Special Report: Bus Lane

Abandoning Bus Lane Sends Poor Message About City Priorities

The bus lane debate has come to represent something more fundamental: a question over vision and whether we want to move towards a more sustainable community and livable downtown or whether downtown Hamilton's streets will remain prioritized for automobil

By Kieran C. Dickson
Published January 21, 2015

I implore Council not to reject the staff recommendations regarding the permanent implementation or temporary extension of the King Street bus lane.

Abandoning the bus lane would send a very poor message about City priorities and our commitment to public transit generally and higher-order public transit in particular.

As a regular daytime user of King Street, primarily as a driver, I have experienced essentially no negative impacts in terms of driving time along the affected stretch, leading me to suspect that the claimed five-minute delay must be limited to a very narrow window of rush hour.

My office looks down onto King Street East and throughout the day I see little congestion and certainly no signs of difficulty in terms of drivers coping with the new lane configurations.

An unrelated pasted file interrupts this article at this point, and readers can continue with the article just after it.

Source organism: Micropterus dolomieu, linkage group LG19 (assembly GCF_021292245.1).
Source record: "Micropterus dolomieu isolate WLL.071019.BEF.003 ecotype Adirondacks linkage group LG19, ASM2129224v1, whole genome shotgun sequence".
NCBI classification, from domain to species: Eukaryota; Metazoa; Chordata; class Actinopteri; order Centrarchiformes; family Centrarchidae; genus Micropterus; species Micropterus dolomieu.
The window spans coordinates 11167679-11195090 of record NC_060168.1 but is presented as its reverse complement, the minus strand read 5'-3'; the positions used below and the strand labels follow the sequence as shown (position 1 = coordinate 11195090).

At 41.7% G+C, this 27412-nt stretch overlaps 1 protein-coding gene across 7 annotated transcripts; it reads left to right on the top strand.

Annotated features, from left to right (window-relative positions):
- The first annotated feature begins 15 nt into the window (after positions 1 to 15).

To the extent that there are issues with particular light sequences or turning priorities, these seem like readily-addressed matters of fine-tuning for qualified engineering staff.

The identified benefits in terms of improved bus service greatly outweigh the minor and time-limited inconveniences to drivers.

In terms of transit usership, the obvious hope is that any improvements to transit speed and regularity will induce demand for a mode of transportation that should be encouraged and promoted as an attractive alternative to automobile use.

The bus lane debate has come to represent something more fundamental: a question over vision and whether we want to move towards a more sustainable community and livable downtown or whether downtown Hamilton's streets will remain prioritized for automobile traffic.

Please support the bus lanes and move Hamilton in the right direction.

This article is adapted from a letter to Council.


Please add your voice to the Support Hamilton Transit campaign to keep the bus lane.

Kieran C. Dickson is a partner with the downtown Hamilton law firm Evans, Philp LLP. He is the Vice President, External Affairs and Government Relations, of the Architectural Conservancy of Ontario and has carried out his own heritage property redevelopment projects in the downtown core.

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